The Jordans said they bought the desk toy from a local supermarket before Braylon was born and saw the warnings on the package. So when they baby-proofed their house, they made sure to hide the magnets in a cabinet out of his reach, but said they weren't careful enough.
"We didn't say, 'hey Braylon here you go, play with these little beads,'" said Brayton's father, Jonathan Jordan. "Common sense tells you don't have them around kids but yet somehow he found them, a couple had rolled out of sight."
The eight magnets Braylon had swallowed stuck together and ultimately destroyed his intestines. After eight surgeries and one month in the ICU, the rambunctious little boy is now tethered to a feeding tube 18 hours a day, unable to process solid food.
The Jordans have accrued more than $1.5 million in medical bills over the past five months, and Braylon's best hope for a normal life is a rare lower bowel transplant. But his parents said they are not angry with NeoCubes, but at themselves.
"If I had known how dangerous they are, they wouldn't have been in the house at all," Jonathan Jordan said.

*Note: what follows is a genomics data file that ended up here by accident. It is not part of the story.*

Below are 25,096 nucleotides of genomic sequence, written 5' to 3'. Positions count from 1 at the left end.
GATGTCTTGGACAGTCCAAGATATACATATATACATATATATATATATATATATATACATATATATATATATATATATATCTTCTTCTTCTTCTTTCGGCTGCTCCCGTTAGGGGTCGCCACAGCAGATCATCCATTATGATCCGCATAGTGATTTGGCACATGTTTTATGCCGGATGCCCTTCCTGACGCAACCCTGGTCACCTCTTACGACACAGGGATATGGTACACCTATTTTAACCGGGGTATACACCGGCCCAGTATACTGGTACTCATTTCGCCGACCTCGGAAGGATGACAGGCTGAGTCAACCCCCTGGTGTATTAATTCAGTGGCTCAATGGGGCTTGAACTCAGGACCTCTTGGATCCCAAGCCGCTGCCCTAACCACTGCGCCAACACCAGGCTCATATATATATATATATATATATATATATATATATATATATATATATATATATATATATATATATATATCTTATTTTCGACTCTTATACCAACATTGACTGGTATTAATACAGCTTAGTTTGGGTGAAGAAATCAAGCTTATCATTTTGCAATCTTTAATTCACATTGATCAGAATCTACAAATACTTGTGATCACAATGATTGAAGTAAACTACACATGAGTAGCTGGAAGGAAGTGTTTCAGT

Neocubes told "Nightline" they did not want to be responsible for anyone getting hurt, but added, that "there are lots of dangerous products out there, especially if you eat them."
The Consumer Product Safety Commission wants to regulate the production of future magnetic office toy products to make them safer by making magnets larger, so they are more difficult to swallow, and less powerful.
In the meantime, they are determined to get all existing toys out of kids' hands and off store shelves as soon as possible.
For now, Buckyballs can still be purchased in specialty stores and on the company's website. Zucker said he is holding out hope for a compromise.